UCT vice-chancellor Professor Mamokgethi Phakeng is a finalist for an inaugural Africa Education Medal

UCT vice-chancellor Professor Mamokgethi Phakeng. Photo by Je'nine May

UCT vice-chancellor Professor Mamokgethi Phakeng. Photo by Je'nine May

Published Jul 27, 2022


UCT vice-chancellor Professor Mamokgethi Phakeng has been named a Top 10 finalist for the new Africa Education Medal, launched this year by T4 Education in collaboration with HP and Intel.

Professor Phakeng joins nine other outstanding individuals from across Africa, including former President of Tanzania and chairperson of the board of directors of the Global Partnership for Education, Jakaya Kikwete.

The Africa Education Medal was founded to recognise the tireless work of those who are transforming education across the continent – to celebrate the stories of those who have lit the spark of change so others will be inspired to take up the torch.

“Being recognised for the work that I am passionate about, with no expectation of a reward, is an incredible honour. I hope this achievement inspires many more people to pursue their own education, but also enables others to achieve their educational dreams,” Phakeng said.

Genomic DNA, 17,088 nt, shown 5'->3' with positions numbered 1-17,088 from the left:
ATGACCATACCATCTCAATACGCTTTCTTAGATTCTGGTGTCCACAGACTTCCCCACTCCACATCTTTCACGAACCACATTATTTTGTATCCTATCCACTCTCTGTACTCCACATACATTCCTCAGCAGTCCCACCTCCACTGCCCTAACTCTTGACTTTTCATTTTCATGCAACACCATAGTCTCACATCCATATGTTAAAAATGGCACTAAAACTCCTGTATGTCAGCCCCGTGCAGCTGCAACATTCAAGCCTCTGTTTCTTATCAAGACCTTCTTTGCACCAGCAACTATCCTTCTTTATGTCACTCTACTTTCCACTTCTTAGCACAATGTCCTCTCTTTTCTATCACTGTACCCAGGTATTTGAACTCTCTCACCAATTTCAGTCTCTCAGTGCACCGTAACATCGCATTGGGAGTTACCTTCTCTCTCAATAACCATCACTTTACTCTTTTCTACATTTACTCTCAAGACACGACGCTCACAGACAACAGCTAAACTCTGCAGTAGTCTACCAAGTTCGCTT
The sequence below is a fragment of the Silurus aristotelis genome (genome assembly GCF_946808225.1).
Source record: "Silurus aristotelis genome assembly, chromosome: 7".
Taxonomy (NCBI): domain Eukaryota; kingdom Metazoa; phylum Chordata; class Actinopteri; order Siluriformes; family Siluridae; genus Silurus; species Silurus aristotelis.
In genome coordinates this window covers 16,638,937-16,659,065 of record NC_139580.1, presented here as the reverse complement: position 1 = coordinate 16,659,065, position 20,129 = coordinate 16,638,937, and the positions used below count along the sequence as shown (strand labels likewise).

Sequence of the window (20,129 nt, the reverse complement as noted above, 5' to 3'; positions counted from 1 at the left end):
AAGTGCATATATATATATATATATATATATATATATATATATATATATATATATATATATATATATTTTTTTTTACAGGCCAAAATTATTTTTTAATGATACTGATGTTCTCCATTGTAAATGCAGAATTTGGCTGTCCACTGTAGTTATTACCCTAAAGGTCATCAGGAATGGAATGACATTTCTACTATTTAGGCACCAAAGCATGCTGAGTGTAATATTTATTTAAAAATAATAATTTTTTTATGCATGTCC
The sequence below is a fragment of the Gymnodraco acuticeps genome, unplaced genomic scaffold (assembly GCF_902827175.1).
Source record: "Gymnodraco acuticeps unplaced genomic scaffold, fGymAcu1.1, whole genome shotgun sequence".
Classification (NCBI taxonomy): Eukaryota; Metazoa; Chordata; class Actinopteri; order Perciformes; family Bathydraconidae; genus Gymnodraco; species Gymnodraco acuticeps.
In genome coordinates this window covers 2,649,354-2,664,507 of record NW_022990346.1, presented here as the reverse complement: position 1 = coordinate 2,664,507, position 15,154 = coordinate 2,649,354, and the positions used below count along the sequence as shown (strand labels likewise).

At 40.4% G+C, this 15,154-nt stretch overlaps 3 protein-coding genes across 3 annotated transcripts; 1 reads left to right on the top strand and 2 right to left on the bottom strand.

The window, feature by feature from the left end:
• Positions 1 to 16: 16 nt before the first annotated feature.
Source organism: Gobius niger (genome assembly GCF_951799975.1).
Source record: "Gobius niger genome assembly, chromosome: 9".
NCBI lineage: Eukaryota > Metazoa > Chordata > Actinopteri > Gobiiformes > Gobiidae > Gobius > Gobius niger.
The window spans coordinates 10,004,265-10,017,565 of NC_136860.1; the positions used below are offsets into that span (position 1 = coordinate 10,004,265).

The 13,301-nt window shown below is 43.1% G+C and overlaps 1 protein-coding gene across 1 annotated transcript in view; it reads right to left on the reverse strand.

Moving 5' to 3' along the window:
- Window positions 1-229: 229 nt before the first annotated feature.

Brad Pulford, Managing Director at HP Africa, said that in honouring her tireless work to improve education, he hoped many others would be inspired to follow Phakeng’s outstanding example as leaders in the field.

“HP has been committed to enabling better learning outcomes for 100 million people by 2025.

“Achieving this bold goal wouldn’t be possible without empowered education leaders and trailblasers who are at the forefront of the rapidly changing education environment,” Pulford said.

Phakeng is among the world’s leading scholars in mathematics education.

“She became the first black female South African to achieve a PhD in Mathematics Education in 2002 and she is determined not to be the last. In the two decades since she has published more than 80 research papers and five edited volumes that continue to shape mathematics education in classrooms across Africa and far beyond. Her research focuses on language practices in multilingual mathematics classrooms.

Her research and community work have won her many prestigious awards, including the Order of the Baobab (Silver) conferred on her by the President of South Africa in April 2016.

She was named the most influential woman academic in Africa by CEO magazine in 2014, and in 2020 she was included in Forbes’ inaugural list of the 50 Most Powerful Women in Africa.

This year she became the first African to be elected chairperson of the International Alliance of Research Universities, succeeding Professor Stephen J Toope, vice-chancellor of the University of Cambridge.

Nominations for the Africa Education Medal opened in April 2022 for individuals working to improve education, who are either educators, administrators, civil society leaders, public servants, government officials, political leaders, technologists, or innovators.

The winner will be announced in September.

Finalists will be assessed by a jury comprising prominent individuals based on rigorous criteria.